Andy, a previous fire officer, was attending to a house that had caught fire and it was his duty to remove the remains of the three people who had passed away there. A couple of days later he had become ‘distressed, started crying and feeling upset’. This response ‘came as a shock’ to him, but he didn’t want to disclose his emotions to anyone so didn’t say anything about the matter. These feelings continued to disturb him for a couple more weeks but due to his work he felt like he needed to push his emotions aside.
17 years later the emotions came back – intensified. On his worst days he would have ‘three or four flashbacks a day’, others noticed odd-behaviour but Andy felt ‘detached from his surroundings’. He soon decided to get help and received ‘trauma-focused cognitive behavioural therapy’. It was there that he realised that what he experienced was a traumatic event and that his emotional responses towards the situation were normal. Talking about the event proved difficult at time but Andy soon felt able to ‘get on with his life’. (NHS, 2015)
The anxiety disorder, Post Traumatic Stress Disorder (PTSD) can be a life changing condition affecting children and adults both young and old who have been exposed to some form of a traumatic event; complex-Post Traumatic Stress Disorder (C-PTSD) comes from this traumatic event being repeated or prolonged. Whether it is rape, a car crash, sustained neglect or abuse, terminal illness, military combat, or a natural disaster such as an earthquake, events like these can leave lifelong scars: both mental and physical.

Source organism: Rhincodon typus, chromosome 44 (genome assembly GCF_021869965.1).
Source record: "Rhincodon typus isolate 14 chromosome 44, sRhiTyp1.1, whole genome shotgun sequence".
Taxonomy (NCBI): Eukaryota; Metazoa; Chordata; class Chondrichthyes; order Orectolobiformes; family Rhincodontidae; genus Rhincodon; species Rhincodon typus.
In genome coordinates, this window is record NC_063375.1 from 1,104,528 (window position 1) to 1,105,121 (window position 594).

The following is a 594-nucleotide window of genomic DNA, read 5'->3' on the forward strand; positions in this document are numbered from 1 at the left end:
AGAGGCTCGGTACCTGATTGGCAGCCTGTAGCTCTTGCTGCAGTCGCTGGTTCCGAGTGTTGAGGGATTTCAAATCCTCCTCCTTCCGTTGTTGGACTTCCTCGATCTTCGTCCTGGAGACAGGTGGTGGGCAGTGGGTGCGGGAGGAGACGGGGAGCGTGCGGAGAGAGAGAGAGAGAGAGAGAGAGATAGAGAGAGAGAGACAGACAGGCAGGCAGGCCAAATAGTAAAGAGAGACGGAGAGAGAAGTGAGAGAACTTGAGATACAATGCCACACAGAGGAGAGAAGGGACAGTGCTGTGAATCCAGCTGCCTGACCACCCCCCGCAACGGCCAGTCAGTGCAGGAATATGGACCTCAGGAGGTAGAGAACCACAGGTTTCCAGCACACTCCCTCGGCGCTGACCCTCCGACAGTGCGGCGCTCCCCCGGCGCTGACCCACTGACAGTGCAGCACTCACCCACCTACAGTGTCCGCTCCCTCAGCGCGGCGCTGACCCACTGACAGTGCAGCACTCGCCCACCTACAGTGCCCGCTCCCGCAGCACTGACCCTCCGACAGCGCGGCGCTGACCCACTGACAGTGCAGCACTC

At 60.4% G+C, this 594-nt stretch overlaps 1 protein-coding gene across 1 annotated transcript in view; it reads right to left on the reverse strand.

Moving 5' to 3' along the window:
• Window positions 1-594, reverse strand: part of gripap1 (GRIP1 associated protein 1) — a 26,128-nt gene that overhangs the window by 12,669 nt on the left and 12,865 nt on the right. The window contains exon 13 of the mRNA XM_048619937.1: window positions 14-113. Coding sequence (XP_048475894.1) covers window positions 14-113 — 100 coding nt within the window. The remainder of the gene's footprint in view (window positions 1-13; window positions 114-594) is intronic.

These experiences can sometimes take victim several years to come to terms with and in the worst case scenario lead to suicide. Symptoms usually appear after a month and can present themselves through someone ‘re-living’ the trauma: this may be through a person having flashbacks, nightmares or having psychosomatic experiences. (NHS, 2015) In children specifically, they may relive the trauma over and over through their play or artwork. (Reed, et al., 2012)
Someone may also want to not be reminded of the traumatic event so they might try and avoid certain places, sounds or smells that remind them of the event to stop them from re experiencing the trauma. In addition, they might try to avoid remembering the experience by diverting their attention to school, work or activities. However, at times a person might become ‘emotionally [numb]’ to try and avoid having any feelings, this can mean a person may end up being reserved or they may stop participating in things they used to enjoy. People with PTSD may also have anxious thoughts about the trauma happening again which means they may constantly feel ‘on edge’. Feeling like this can mean that sleeping becomes difficult, concentrating for a certain amount of time can be challenging, and a person can become easily irritable. (NHS, 2015)
Older children may have ‘aggressive’ outbursts or may seem ‘withdrawn’ (Reed, et al., 2012)making their already difficult adolescent years more problematic; the issues that come with PTSD can inevitably lead to more co morbid disorders such as depression, anxiety and substance abuse. It is thus clear to see how disabling this condition can be. In my report I will discuss how PTSD can affect the brain and more importantly how it can change certain structures in the brain, such as the amygdala and hippocampus, I will then discuss whether brain scans should be used to diagnose PTSD in addition to (or instead of) clinicians using the diagnostic criteria in the DSM V to diagnose the condition. In addition, I will review how PTSD is manage and treated whilst exploring how these different treatments work.
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